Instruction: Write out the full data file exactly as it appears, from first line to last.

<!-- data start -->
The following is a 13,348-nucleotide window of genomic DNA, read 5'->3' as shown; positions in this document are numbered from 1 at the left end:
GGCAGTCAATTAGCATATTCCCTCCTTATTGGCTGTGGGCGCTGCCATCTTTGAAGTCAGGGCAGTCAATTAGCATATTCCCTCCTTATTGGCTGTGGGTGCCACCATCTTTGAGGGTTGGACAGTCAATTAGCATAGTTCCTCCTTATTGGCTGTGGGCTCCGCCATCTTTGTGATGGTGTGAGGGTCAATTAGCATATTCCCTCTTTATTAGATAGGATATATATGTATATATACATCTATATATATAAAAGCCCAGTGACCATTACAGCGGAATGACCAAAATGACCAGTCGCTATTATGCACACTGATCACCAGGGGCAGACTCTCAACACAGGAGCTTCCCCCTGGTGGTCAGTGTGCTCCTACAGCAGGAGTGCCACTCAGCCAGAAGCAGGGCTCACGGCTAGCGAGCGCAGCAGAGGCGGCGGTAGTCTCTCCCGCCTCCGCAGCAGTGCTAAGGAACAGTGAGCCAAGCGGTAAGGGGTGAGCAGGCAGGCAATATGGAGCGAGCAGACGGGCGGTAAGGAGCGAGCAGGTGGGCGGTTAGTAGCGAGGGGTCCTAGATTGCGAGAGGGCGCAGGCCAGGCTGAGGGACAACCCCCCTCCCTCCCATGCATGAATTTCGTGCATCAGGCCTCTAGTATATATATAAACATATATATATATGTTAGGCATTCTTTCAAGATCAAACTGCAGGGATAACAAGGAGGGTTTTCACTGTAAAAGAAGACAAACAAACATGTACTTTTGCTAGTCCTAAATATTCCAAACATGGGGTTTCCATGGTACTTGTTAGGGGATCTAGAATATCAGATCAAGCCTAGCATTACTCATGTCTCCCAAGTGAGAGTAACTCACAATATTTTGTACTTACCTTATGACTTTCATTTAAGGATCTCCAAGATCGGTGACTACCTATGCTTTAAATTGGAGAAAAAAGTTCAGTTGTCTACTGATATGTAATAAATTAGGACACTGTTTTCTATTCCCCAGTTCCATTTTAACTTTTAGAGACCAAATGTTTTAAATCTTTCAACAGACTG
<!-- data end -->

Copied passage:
The following is a 13,348-nucleotide window of genomic DNA, read 5'->3' as shown; positions in this document are numbered from 1 at the left end:
GGCAGTCAATTAGCATATTCCCTCCTTATTGGCTGTGGGCGCTGCCATCTTTGAAGTCAGGGCAGTCAATTAGCATATTCCCTCCTTATTGGCTGTGGGTGCCACCATCTTTGAGGGTTGGACAGTCAATTAGCATAGTTCCTCCTTATTGGCTGTGGGCTCCGCCATCTTTGTGATGGTGTGAGGGTCAATTAGCATATTCCCTCTTTATTAGATAGGATATATATGTATATATACATCTATATATATAAAAGCCCAGTGACCATTACAGCGGAATGACCAAAATGACCAGTCGCTATTATGCACACTGATCACCAGGGGCAGACTCTCAACACAGGAGCTTCCCCCTGGTGGTCAGTGTGCTCCTACAGCAGGAGTGCCACTCAGCCAGAAGCAGGGCTCACGGCTAGCGAGCGCAGCAGAGGCGGCGGTAGTCTCTCCCGCCTCCGCAGCAGTGCTAAGGAACAGTGAGCCAAGCGGTAAGGGGTGAGCAGGCAGGCAATATGGAGCGAGCAGACGGGCGGTAAGGAGCGAGCAGGTGGGCGGTTAGTAGCGAGGGGTCCTAGATTGCGAGAGGGCGCAGGCCAGGCTGAGGGACAACCCCCCTCCCTCCCATGCATGAATTTCGTGCATCAGGCCTCTAGTATATATATAAACATATATATATATGTTAGGCATTCTTTCAAGATCAAACTGCAGGGATAACAAGGAGGGTTTTCACTGTAAAAGAAGACAAACAAACATGTACTTTTGCTAGTCCTAAATATTCCAAACATGGGGTTTCCATGGTACTTGTTAGGGGATCTAGAATATCAGATCAAGCCTAGCATTACTCATGTCTCCCAAGTGAGAGTAACTCACAATATTTTGTACTTACCTTATGACTTTCATTTAAGGATCTCCAAGATCGGTGACTACCTATGCTTTAAATTGGAGAAAAAAGTTCAGTTGTCTACTGATATGTAATAAATTAGGACACTGTTTTCTATTCCCCAGTTCCATTTTAACTTTTAGAGACCAAATGTTTTAAATCTTTCAACAGACTG